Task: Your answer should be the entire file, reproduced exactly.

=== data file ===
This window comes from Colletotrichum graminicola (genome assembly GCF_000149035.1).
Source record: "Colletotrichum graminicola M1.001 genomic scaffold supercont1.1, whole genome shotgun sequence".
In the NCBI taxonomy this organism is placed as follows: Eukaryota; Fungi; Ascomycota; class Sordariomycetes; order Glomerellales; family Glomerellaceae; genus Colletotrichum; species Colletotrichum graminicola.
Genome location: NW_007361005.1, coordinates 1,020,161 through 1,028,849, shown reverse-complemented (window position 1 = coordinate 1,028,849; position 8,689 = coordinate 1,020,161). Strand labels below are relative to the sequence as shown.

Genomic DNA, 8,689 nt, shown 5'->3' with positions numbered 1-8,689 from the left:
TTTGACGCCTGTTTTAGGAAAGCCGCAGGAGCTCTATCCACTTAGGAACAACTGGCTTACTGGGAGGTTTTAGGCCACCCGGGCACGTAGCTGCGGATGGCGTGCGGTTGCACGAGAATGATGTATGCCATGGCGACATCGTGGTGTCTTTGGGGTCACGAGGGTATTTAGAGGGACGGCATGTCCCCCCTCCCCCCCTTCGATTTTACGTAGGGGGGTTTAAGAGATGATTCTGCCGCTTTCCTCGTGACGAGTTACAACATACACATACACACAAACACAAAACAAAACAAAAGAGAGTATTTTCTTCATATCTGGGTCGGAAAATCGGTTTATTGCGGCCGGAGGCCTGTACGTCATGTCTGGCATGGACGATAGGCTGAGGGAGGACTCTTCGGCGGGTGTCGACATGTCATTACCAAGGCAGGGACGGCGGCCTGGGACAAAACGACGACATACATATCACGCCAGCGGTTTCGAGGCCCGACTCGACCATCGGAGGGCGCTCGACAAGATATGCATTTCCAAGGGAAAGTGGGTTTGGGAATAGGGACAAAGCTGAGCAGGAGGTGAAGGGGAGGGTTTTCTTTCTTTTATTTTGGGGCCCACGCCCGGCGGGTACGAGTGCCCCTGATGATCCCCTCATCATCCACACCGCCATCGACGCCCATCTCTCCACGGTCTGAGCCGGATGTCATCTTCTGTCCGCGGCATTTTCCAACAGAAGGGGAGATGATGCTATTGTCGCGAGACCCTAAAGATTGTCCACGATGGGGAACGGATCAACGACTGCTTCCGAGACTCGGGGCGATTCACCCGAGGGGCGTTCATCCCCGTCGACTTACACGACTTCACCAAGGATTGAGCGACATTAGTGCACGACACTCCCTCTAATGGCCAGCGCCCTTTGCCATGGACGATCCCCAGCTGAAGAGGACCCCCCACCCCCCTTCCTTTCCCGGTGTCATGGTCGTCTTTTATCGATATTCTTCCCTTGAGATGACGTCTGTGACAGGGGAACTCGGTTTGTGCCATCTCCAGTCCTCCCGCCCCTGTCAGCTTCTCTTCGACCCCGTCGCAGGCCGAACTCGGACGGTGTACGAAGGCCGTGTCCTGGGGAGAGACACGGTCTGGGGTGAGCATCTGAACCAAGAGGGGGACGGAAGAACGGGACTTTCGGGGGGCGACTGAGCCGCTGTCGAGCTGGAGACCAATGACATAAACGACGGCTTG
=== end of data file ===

This window comes from Colletotrichum graminicola (genome assembly GCF_000149035.1).
Source record: "Colletotrichum graminicola M1.001 genomic scaffold supercont1.1, whole genome shotgun sequence".
In the NCBI taxonomy this organism is placed as follows: Eukaryota; Fungi; Ascomycota; class Sordariomycetes; order Glomerellales; family Glomerellaceae; genus Colletotrichum; species Colletotrichum graminicola.
Genome location: NW_007361005.1, coordinates 1,020,161 through 1,028,849, shown reverse-complemented (window position 1 = coordinate 1,028,849; position 8,689 = coordinate 1,020,161). Strand labels below are relative to the sequence as shown.

Genomic DNA, 8,689 nt, shown 5'->3' with positions numbered 1-8,689 from the left:
TTTGACGCCTGTTTTAGGAAAGCCGCAGGAGCTCTATCCACTTAGGAACAACTGGCTTACTGGGAGGTTTTAGGCCACCCGGGCACGTAGCTGCGGATGGCGTGCGGTTGCACGAGAATGATGTATGCCATGGCGACATCGTGGTGTCTTTGGGGTCACGAGGGTATTTAGAGGGACGGCATGTCCCCCCTCCCCCCCTTCGATTTTACGTAGGGGGGTTTAAGAGATGATTCTGCCGCTTTCCTCGTGACGAGTTACAACATACACATACACACAAACACAAAACAAAACAAAAGAGAGTATTTTCTTCATATCTGGGTCGGAAAATCGGTTTATTGCGGCCGGAGGCCTGTACGTCATGTCTGGCATGGACGATAGGCTGAGGGAGGACTCTTCGGCGGGTGTCGACATGTCATTACCAAGGCAGGGACGGCGGCCTGGGACAAAACGACGACATACATATCACGCCAGCGGTTTCGAGGCCCGACTCGACCATCGGAGGGCGCTCGACAAGATATGCATTTCCAAGGGAAAGTGGGTTTGGGAATAGGGACAAAGCTGAGCAGGAGGTGAAGGGGAGGGTTTTCTTTCTTTTATTTTGGGGCCCACGCCCGGCGGGTACGAGTGCCCCTGATGATCCCCTCATCATCCACACCGCCATCGACGCCCATCTCTCCACGGTCTGAGCCGGATGTCATCTTCTGTCCGCGGCATTTTCCAACAGAAGGGGAGATGATGCTATTGTCGCGAGACCCTAAAGATTGTCCACGATGGGGAACGGATCAACGACTGCTTCCGAGACTCGGGGCGATTCACCCGAGGGGCGTTCATCCCCGTCGACTTACACGACTTCACCAAGGATTGAGCGACATTAGTGCACGACACTCCCTCTAATGGCCAGCGCCCTTTGCCATGGACGATCCCCAGCTGAAGAGGACCCCCCACCCCCCTTCCTTTCCCGGTGTCATGGTCGTCTTTTATCGATATTCTTCCCTTGAGATGACGTCTGTGACAGGGGAACTCGGTTTGTGCCATCTCCAGTCCTCCCGCCCCTGTCAGCTTCTCTTCGACCCCGTCGCAGGCCGAACTCGGACGGTGTACGAAGGCCGTGTCCTGGGGAGAGACACGGTCTGGGGTGAGCATCTGAACCAAGAGGGGGACGGAAGAACGGGACTTTCGGGGGGCGACTGAGCCGCTGTCGAGCTGGAGACCAATGACATAAACGACGGCTTG